First-time homebuyers are still crushing the mortgage market when compared with repeat buyers, according to a recent report by the Urban Institute (UI). Despite facing inflated prices, stunted supply, tight credit, and rental costs that make saving for a down payment difficult, first-timers have commanded the mortgage market for the past 10 years, the report revealed and The Urban Institute doesn’t see that changing anytime soon.
Giving a brief background, the report indicated that theFederal Housing Administration (FHA), which makes low down payment loans available to borrowers with subpar credit, has typically targeted the first-time buyer market, who make up around 80 percent of the FHA’s total originations. That percentage plunged to about 75 percent during the recession but has tiptoed back up to nearly 83 percent today, UI reports.
By contrast, the GSEs’ share of first-time homebuyers historically tracked much lower than the FHA’s, totaling about 25 percent during the early 2000s. During the housing bubble, it jumped to around 40 percent. After receding slightly during the recession, the GSEs’ share of first-timers has maintained an upward trajectory since 2013. It sits at nearly 50 percent today, the report notes.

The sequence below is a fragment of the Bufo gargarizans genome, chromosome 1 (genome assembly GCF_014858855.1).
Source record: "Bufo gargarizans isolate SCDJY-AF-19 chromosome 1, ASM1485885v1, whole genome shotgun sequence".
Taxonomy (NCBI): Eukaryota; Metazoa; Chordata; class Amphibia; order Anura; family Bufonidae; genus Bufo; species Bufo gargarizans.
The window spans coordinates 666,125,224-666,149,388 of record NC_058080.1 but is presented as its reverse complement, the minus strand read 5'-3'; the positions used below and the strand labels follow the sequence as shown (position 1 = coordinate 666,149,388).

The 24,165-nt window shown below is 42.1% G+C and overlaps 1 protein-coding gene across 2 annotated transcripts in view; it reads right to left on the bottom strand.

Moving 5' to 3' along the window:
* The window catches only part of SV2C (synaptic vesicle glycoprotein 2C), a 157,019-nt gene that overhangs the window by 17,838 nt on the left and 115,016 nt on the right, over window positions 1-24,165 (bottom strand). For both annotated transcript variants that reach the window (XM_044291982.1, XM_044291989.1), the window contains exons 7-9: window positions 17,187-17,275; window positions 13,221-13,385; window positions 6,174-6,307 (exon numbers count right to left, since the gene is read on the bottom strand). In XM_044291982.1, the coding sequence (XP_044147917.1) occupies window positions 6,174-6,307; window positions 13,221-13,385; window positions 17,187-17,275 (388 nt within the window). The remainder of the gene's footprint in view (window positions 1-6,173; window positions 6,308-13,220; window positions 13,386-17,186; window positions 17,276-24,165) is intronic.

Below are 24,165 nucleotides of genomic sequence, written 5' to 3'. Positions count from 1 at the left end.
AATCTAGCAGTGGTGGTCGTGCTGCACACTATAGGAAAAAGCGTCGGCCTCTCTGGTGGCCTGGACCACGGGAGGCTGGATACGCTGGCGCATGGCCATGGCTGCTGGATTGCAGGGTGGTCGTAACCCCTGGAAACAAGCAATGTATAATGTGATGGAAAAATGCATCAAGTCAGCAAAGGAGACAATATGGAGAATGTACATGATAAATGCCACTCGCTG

When combining the FHA and GSEs, the total share of first-time homebuyers taking out purchase mortgages in 2017 amounted to 60 percent—around 20 percentage points higher than the 40 percent pre-crisis average.
Why the flood of first-timers post-crisis? The reason is two-fold, according to UI: “Partly, it’s the better economy. But a big chunk of the increase is driven by the pullback of repeat buyers.”
The report found that between 2001 and 2007, repeat homebuyers represented anywhere from 1.4 to 1.8 million home purchases per year, while first-timers accounted for between 900,000 and 1.3 million. The two cohorts have since switched. Last year, repeat buyers purchased just over a million homes, while first-time buyers snapped up to close 1.5 million.
“Falling house prices during the recession prevented millions of homeowners from accumulating equity in their homes, equity they have typically used to trade up to bigger homes,” UI reported.
Since prices have picked up and home equity is rising again, will repeat buying activity reclaim its historic levels? “Probably not,” the report said.
Owners may have more equity today, but most of them also have very low mortgages they locked in during the recession—when rates routinely measured below 4 percent. If, for example, a homeowner with a 3.5 percent rate wanted to upgrade to a different home, they’d have to secure a new mortgage at today’s higher rate.
“Many homebuyers will likely find it much more economical to simply stay in their existing homes,” the report said. “This will continue to dampen repeat buying volumes and continue the dominance of first-time homebuyers in the housing market.”
But those first-timers will, quite literally, be paying for that preeminent status, it notes.
“Since existing homeowners won’t release their starter homes into the market, and since we aren’t making up for that deficit through new construction, prices will likely keep going up for first-time homebuyers,” it reported.